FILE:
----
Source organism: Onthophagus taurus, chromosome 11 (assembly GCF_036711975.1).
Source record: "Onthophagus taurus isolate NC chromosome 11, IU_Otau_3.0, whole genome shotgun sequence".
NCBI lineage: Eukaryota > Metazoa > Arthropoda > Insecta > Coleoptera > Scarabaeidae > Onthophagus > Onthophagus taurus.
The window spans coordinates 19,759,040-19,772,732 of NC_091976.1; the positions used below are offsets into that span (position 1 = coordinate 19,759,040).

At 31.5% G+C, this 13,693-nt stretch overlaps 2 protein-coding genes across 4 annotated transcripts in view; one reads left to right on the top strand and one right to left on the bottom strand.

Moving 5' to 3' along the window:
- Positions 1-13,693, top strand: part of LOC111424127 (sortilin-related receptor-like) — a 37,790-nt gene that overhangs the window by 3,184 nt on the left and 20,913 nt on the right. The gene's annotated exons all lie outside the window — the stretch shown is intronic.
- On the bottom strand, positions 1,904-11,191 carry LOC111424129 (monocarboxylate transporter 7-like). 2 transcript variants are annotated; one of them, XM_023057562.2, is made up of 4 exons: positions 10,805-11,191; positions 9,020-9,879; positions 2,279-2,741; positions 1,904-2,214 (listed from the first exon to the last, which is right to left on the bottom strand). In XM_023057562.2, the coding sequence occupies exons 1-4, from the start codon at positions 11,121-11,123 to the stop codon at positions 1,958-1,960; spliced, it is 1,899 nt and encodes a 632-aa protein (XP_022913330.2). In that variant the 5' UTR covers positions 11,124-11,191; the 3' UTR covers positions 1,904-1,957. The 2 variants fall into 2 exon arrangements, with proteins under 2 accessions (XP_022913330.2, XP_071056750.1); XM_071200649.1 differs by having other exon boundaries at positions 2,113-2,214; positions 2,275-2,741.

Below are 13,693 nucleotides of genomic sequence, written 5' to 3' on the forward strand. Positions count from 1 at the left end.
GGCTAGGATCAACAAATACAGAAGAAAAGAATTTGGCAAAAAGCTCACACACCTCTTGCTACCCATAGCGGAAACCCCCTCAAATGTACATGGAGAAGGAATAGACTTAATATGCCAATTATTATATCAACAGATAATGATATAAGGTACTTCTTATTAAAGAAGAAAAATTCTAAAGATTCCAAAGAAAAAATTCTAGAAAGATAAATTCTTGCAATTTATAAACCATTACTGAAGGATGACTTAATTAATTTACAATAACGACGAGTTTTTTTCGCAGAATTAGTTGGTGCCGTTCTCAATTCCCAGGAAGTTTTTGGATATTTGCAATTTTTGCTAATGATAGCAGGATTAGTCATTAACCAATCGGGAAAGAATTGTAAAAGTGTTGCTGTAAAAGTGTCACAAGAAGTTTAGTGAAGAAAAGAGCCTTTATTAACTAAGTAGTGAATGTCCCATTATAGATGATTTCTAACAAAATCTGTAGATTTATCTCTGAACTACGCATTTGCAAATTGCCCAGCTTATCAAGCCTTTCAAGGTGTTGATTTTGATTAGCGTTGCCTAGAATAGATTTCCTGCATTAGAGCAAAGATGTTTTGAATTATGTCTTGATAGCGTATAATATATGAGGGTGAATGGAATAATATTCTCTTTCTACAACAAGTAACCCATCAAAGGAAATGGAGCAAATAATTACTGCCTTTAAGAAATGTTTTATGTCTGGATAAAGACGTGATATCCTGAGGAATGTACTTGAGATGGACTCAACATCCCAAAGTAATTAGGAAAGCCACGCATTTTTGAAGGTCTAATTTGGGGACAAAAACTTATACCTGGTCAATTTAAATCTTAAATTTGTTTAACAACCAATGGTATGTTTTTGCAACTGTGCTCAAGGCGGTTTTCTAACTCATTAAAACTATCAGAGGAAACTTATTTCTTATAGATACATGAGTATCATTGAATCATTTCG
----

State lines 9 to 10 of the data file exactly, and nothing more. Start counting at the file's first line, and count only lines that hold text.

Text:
Below are 13,693 nucleotides of genomic sequence, written 5' to 3' on the forward strand. Positions count from 1 at the left end.
GGCTAGGATCAACAAATACAGAAGAAAAGAATTTGGCAAAAAGCTCACACACCTCTTGCTACCCATAGCGGAAACCCCCTCAAATGTACATGGAGAAGGAATAGACTTAATATGCCAATTATTATATCAACAGATAATGATATAAGGTACTTCTTATTAAAGAAGAAAAATTCTAAAGATTCCAAAGAAAAAATTCTAGAAAGATAAATTCTTGCAATTTATAAACCATTACTGAAGGATGACTTAATTAATTTACAATAACGACGAGTTTTTTTCGCAGAATTAGTTGGTGCCGTTCTCAATTCCCAGGAAGTTTTTGGATATTTGCAATTTTTGCTAATGATAGCAGGATTAGTCATTAACCAATCGGGAAAGAATTGTAAAAGTGTTGCTGTAAAAGTGTCACAAGAAGTTTAGTGAAGAAAAGAGCCTTTATTAACTAAGTAGTGAATGTCCCATTATAGATGATTTCTAACAAAATCTGTAGATTTATCTCTGAACTACGCATTTGCAAATTGCCCAGCTTATCAAGCCTTTCAAGGTGTTGATTTTGATTAGCGTTGCCTAGAATAGATTTCCTGCATTAGAGCAAAGATGTTTTGAATTATGTCTTGATAGCGTATAATATATGAGGGTGAATGGAATAATATTCTCTTTCTACAACAAGTAACCCATCAAAGGAAATGGAGCAAATAATTACTGCCTTTAAGAAATGTTTTATGTCTGGATAAAGACGTGATATCCTGAGGAATGTACTTGAGATGGACTCAACATCCCAAAGTAATTAGGAAAGCCACGCATTTTTGAAGGTCTAATTTGGGGACAAAAACTTATACCTGGTCAATTTAAATCTTAAATTTGTTTAACAACCAATGGTATGTTTTTGCAACTGTGCTCAAGGCGGTTTTCTAACTCATTAAAACTATCAGAGGAAACTTATTTCTTATAGATACATGAGTATCATTGAATCATTTCG